Although Vladimir Putin began his first presidential term with reforms that were geared in part toward reducing illegal activity on the part of both state officials and average citizens, the hopes that tax and judicial reform and higher salaries for government employees would quickly reduce the extent of corruption in Russia proved unfounded. Corruption remains one of the most critical problems facing the Russian state and society.
This issue of Russian Politics and Law returns to the theme of corruption that we first addressed in 2009. The authors of the articles found in this issue describe the extent to which bribery and other forms of corruption occur in Russia as a whole and in specific sectors. They also address potential solutions to the problem and even discuss the extent to which corruption is necessary for the continued functioning of the Russian state.
Vladimir Rimskii’s “Bribery as a Norm for Citizens Settling Problems in Government and Budget-Funded Organizations” describes the results of a study that shows that bribery in Russia draws support from a system of norms and values that is deeply rooted in Russian society. The hypothesis driving the study is that bribery in Russia has become a social norm by which citizens solve their problems with government representatives. Rimskii tests this hypothesis by examining the results of three surveys conducted over a ten-year period. The results show that behavior in corruption-prone situations depends on the nature of the problem, with bribery being most common in relations with medical assistance or during motor vehicle inspections, while it was less common in situations where the respondent was applying for a job or government benefits, dealing with housing issues, or even going to court or the police. The frequency of bribery in Russian society is high, but stable.
One interesting finding that comes out of the surveys is that corruption has become such an entrenched part of the system that most people offering bribes do so without being asked and a sizable plurality know in advance the appropriate amount to give in particular situations. The surveys show that almost 40 percent of the population believes that giving bribes is essentially a necessary part of life in Russia. Most people blame the system or corrupt officials for the endemic nature of Russian bribery, rather than implicating their own behavior. They also see various state-sponsored anticorruption measures as ineffective, registering a high level of hopelessness about the possibility of systemic change.
Additional data about the demographic and geographic characteristics of corrupt behavior is found in “The Geography of Bribery” data put together by the Public Opinion Foundation, based on a survey it conducted in 2011. The data in this short article shows that corrupt behavior by government officials is most common in the southern parts of the country and in the twin capitals of Moscow and St. Petersburg. Corruption is least common in the middle regions of Russia, including Siberia, the Urals, and the Volga region. In terms of demographic characteristics, the groups most prone to find themselves in corruption-prone situations are “those with greater social and material resources: men, middle-aged people, people with a higher education, and people with relatively high incomes.”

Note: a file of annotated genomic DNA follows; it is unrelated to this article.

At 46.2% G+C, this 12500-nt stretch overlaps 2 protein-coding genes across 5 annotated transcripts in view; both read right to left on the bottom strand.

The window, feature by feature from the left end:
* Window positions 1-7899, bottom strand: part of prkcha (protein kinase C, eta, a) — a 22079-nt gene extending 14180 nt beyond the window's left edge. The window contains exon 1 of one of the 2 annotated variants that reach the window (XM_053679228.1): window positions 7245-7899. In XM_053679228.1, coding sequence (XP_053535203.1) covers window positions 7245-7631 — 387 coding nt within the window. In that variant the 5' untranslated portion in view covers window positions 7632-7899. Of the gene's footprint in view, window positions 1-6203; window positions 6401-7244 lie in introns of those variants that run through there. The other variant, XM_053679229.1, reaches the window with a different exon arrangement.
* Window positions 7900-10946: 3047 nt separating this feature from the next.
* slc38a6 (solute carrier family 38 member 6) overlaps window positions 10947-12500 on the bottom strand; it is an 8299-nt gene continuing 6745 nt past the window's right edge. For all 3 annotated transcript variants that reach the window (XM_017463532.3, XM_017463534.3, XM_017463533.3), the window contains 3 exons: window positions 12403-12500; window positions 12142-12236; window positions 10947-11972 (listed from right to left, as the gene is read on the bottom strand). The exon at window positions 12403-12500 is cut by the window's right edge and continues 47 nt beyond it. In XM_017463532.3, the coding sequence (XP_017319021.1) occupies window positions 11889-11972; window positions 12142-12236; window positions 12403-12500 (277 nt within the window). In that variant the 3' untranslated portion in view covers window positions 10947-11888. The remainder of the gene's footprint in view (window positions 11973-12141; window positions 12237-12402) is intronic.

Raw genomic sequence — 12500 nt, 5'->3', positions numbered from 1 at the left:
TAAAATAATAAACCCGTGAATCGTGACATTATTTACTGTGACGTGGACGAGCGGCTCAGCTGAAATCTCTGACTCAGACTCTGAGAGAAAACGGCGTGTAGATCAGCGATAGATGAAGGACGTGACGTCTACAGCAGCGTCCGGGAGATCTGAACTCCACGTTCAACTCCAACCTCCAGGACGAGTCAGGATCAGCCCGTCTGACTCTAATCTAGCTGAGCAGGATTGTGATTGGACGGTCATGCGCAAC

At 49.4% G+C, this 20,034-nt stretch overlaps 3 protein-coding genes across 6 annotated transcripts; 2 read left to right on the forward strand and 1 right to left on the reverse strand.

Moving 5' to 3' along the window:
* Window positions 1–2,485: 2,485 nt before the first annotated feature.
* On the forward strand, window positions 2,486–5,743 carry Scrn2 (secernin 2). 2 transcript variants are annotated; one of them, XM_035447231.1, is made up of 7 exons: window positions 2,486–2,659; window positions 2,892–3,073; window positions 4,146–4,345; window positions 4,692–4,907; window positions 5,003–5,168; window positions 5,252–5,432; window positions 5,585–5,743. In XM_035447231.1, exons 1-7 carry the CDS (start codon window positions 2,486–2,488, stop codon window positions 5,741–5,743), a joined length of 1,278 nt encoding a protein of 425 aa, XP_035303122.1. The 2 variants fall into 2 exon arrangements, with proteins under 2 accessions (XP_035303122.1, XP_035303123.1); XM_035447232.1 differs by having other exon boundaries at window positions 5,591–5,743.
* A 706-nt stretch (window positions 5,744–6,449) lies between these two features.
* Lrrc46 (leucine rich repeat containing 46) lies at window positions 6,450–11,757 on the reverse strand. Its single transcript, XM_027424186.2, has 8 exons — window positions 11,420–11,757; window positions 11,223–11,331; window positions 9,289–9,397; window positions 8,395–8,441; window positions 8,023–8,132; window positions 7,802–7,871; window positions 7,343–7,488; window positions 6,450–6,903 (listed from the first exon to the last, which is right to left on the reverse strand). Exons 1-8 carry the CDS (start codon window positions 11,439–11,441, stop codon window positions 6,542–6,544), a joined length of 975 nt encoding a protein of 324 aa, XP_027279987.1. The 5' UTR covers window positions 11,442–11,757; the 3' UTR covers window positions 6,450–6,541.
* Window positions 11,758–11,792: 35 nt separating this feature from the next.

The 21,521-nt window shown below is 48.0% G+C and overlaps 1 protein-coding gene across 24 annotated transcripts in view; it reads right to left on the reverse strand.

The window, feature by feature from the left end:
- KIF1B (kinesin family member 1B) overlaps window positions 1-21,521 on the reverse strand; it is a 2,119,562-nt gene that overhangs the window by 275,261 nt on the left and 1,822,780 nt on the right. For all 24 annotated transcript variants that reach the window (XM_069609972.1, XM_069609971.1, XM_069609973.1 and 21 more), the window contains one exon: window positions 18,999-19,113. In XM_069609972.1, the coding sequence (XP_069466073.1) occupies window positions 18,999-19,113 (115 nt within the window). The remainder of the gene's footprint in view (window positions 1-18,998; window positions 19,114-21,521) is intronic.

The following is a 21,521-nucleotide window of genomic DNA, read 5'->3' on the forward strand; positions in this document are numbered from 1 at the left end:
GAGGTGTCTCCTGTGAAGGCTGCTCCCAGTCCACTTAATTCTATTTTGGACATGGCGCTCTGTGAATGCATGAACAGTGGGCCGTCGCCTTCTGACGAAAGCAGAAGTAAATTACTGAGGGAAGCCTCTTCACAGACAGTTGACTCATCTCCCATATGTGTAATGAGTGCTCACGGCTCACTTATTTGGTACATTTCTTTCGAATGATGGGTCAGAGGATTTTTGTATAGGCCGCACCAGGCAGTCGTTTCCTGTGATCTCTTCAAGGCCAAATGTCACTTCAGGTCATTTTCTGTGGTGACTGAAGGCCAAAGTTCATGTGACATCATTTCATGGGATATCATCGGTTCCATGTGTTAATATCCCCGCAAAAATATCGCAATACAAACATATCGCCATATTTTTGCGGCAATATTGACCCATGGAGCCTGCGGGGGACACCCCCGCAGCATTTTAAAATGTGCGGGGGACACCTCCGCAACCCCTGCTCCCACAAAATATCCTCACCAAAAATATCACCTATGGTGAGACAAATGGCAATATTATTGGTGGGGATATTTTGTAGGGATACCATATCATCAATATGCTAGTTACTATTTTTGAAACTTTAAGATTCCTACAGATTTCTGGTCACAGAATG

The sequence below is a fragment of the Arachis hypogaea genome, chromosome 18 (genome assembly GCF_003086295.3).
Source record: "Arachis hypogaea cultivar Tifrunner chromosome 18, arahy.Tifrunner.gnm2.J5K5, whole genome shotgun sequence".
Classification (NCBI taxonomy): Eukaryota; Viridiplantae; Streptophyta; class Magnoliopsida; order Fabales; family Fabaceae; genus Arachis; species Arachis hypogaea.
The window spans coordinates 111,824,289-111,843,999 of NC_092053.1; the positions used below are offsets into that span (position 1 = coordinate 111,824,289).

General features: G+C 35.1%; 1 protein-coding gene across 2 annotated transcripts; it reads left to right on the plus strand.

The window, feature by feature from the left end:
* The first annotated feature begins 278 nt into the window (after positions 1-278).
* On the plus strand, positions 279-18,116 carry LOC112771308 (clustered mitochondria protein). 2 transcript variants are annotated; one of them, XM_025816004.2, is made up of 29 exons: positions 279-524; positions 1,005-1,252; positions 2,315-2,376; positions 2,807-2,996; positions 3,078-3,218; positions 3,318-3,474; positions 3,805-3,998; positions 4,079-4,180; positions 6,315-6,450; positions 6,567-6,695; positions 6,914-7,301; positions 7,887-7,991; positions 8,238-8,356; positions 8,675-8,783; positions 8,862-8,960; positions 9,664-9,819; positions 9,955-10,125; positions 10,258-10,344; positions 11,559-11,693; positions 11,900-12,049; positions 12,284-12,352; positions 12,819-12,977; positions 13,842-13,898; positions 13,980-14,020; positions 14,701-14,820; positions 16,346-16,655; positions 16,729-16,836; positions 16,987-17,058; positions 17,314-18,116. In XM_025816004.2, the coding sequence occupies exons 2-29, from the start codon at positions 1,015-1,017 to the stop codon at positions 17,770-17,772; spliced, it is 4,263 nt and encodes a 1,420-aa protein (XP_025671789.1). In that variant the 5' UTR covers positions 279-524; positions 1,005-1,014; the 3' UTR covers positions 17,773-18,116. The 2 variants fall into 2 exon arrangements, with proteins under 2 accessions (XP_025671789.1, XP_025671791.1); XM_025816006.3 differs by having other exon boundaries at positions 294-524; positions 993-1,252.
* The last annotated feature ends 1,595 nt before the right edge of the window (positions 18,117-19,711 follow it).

Large-scale corruption at the regional level is explored in detail by Leonid Bliakher in “The Regional Barons.” He finds that the post-Soviet Russian state has gone through three phases. In the first phase, extreme state weakness resulted in the state’s enforcement functions being performed by organized criminal gangs. As local state structures began to strengthen while the central state remained weak during the second phase, regional barons came to preside over regional administrative markets. The establishment of a strong central state in the most recent phase has led to the creation of a unified national administrative market.
The next several articles examine specific aspects of corruption. In “Bribery and the Judiciary,” Vladimir Rimskii shows that the judicial reform carried out during Vladimir Putin’s first term as president has made bribery more widespread in the Russian courts, with business people the main target of extortion. The frequency with which bribery is used in the court system to assure favorable rulings has undermined Russians’ trust in the court system and has prevented the courts from becoming a way for citizens to protect their rights. In fact, most Russians see no distinction between the judiciary and the executive branch and do not believe in judicial independence.
Anastasia Dubova and Leonid Kosal_’s examine “Russian Police Involvement in the Shadow Economy.” They find that Russians do not trust the police to be impartial in carrying out their duties. The authors find that “police involvement in the shadow economy has reached the point where it poses a threat to the Russian economic and political system.” The main causes of extensive corruption among the police stem from their de facto privatization and use by governing elites in the division of assets left over from the Soviet system. At the same time, the collapse of the communist system undermined the police professional code, while low salaries encouraged police to use their powers to make money on the side.